In his famous paper "Modular Equations and Approximations to $\pi$", Ramanujan gives the following famous series for $1/\pi$: \begin{align}\frac{1}{2\pi\sqrt{2}} &= \frac{1103}{99^{2}} + \frac{27493}{99^{6}}\frac{1}{2}\frac{1\cdot 3}{4^{2}} + \frac{53883}{99^{10}}\frac{1\cdot 3}{2\cdot 4}\frac{1\cdot 3\cdot 5\cdot 7}{4^{2}\cdot 8^{2}} + \cdots\notag\\ &= \sum_{n = 0}^{\infty}\dfrac{\left(\dfrac{1}{4}\right)_{n}\left(\dfrac{1}{2}\right)_{n}\left(\dfrac{3}{4}\right)_{n}}{(n!)^{3}}(1103 + 26390n)\left(\frac{1}{99^{2}}\right)^{2n + 1}\notag\end{align}

He also mentions the technique for finding such series which is based on the evaluation of $nP(q^{n}) - P(q)$ in a closed form. Here $$P(q) = 1 - 24\sum_{j = 1}^{\infty}\frac{jq^{2j}}{1 - q^{2j}}$$ The kind of closed form needed is $$nP(q^{n}) - P(q) = \frac{4LK}{\pi^{2}}\cdot A(l, k)$$ where $k, l$ and $K, L$ correspond to $q, q^{n}$ and $A(l, k)$ is an algebraic function. In order to derive the series mentioned above it is necessary to calculate this expression $nP(q^{n}) - P(q)$ for $n = 58 = 2\cdot 29$ which can be done (as mentioned by Ramanujan) if we can calculate its value for $n = 2$ and $n = 29$. Sadly Ramanujan does not give the expression $A(l, k)$ for $n = 29$. I consulted books of Bruce C. Berndt but could not find this specific expression. Although Ramanujan mentions a process where this expression can be obtained from a modular equation of degree $29$, but due to the complexity of Russell's modular equation of degree $29$ I can't apply the technique.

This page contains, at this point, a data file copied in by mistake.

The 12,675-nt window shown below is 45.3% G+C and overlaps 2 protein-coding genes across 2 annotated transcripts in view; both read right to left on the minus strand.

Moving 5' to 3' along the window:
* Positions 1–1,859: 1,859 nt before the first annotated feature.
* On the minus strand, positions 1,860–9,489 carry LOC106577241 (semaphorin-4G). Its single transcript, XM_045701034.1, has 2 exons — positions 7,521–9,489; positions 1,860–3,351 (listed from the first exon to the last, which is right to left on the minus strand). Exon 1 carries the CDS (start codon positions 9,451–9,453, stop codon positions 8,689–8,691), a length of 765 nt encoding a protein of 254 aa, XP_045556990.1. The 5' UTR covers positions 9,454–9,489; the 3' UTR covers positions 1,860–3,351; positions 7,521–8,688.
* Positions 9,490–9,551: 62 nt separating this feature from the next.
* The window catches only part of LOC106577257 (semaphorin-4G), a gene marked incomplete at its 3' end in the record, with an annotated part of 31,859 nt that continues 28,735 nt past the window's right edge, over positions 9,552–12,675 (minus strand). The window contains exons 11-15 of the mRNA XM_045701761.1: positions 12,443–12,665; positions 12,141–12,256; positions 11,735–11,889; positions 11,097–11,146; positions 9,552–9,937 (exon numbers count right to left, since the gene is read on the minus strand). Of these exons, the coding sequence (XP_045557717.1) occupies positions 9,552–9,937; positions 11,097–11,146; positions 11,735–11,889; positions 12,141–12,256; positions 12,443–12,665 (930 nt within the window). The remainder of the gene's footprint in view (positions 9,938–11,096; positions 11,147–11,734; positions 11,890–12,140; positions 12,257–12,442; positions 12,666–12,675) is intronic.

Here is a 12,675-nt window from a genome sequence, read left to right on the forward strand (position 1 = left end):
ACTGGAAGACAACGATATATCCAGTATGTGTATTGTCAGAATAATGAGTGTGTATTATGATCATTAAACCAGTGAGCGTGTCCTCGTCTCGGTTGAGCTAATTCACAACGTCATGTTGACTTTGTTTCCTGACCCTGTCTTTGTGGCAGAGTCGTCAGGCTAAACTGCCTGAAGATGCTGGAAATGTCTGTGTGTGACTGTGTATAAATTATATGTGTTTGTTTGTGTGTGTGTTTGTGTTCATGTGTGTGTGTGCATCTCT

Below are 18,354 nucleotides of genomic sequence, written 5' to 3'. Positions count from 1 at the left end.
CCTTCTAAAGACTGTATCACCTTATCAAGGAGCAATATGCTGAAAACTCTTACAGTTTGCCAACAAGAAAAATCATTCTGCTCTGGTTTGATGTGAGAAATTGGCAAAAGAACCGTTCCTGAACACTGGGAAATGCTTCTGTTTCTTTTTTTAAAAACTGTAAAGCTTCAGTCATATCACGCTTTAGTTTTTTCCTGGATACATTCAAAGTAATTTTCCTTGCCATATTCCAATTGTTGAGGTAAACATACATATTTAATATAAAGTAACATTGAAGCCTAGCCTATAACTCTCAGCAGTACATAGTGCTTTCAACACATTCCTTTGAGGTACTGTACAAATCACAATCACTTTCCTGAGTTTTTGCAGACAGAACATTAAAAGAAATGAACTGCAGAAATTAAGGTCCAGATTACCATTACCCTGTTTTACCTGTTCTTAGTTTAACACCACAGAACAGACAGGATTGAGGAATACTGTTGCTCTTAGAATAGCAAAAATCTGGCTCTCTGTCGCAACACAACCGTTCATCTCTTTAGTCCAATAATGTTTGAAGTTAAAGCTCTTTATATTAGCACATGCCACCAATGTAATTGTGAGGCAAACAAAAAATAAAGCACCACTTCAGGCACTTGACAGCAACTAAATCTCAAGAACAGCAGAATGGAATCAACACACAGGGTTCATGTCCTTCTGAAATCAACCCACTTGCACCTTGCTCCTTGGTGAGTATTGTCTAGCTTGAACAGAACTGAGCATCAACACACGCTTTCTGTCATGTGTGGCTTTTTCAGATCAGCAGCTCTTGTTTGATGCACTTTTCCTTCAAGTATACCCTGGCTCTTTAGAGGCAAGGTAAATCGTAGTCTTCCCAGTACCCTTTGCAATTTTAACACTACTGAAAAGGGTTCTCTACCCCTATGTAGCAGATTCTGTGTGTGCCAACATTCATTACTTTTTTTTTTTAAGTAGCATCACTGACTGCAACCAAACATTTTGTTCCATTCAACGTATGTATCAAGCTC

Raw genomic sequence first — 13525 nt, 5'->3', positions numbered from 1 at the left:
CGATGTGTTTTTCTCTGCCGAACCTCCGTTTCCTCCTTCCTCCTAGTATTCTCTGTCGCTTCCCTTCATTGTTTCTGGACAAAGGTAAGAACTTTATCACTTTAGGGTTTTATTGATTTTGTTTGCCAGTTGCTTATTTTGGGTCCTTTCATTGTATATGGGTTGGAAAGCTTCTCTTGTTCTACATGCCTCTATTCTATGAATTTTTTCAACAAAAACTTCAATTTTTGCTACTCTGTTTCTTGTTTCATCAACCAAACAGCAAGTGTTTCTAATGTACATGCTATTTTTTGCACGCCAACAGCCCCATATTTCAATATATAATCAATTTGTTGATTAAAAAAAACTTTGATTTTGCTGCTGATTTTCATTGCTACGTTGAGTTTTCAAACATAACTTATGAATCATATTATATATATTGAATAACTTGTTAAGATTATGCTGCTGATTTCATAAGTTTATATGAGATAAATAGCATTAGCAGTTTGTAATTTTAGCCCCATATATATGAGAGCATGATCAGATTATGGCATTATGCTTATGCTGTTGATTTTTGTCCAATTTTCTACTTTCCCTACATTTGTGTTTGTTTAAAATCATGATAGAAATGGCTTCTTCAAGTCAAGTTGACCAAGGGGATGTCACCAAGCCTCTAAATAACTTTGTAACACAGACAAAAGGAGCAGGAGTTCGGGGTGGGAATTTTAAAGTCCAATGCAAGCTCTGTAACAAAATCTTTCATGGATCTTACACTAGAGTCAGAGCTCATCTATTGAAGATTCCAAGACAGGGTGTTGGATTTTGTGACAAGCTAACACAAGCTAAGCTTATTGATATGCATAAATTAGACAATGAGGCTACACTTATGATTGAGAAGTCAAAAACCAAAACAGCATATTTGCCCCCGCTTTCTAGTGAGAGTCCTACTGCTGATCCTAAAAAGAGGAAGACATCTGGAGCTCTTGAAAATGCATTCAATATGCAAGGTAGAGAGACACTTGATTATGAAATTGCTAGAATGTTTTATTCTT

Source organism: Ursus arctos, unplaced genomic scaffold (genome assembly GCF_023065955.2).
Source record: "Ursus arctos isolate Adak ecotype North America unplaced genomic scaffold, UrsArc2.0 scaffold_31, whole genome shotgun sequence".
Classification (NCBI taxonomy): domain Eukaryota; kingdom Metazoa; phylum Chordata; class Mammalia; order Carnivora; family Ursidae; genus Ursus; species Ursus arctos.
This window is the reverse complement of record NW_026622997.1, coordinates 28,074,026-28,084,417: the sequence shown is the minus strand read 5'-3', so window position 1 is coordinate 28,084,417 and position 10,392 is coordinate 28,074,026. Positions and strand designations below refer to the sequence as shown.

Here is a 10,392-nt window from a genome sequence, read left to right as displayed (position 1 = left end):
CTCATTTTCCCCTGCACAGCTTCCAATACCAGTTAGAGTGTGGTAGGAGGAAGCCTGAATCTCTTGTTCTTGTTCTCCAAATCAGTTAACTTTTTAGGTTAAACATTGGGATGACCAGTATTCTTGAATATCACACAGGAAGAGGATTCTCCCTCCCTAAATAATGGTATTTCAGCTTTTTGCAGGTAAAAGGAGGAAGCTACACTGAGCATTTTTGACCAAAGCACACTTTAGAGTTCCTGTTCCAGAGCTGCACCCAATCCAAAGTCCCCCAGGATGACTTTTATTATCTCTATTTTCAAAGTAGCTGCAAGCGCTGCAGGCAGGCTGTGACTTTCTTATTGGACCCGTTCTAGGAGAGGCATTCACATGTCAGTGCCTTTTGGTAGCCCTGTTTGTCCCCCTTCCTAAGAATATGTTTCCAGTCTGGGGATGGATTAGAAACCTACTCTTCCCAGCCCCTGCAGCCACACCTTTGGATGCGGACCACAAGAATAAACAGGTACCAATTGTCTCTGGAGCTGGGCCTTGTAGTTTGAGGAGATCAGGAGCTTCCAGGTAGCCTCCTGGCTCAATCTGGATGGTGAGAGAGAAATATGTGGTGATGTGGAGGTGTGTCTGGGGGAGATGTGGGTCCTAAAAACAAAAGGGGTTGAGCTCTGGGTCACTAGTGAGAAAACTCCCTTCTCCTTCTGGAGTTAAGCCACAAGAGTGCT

Is there any work (paper) available which tries to directly use Ramanujan's approach and prove the above series by calculating $A(l, k)$ for $n = 29$ from a modular equation?

**Note**: There does not seem to be (*Edit: this has changed since then*) a specific tag related to Ramanujan so I have put this under "sequences-and-series" and noting that nowadays most of Ramanujan's work is studied under modular-forms I have added that tag.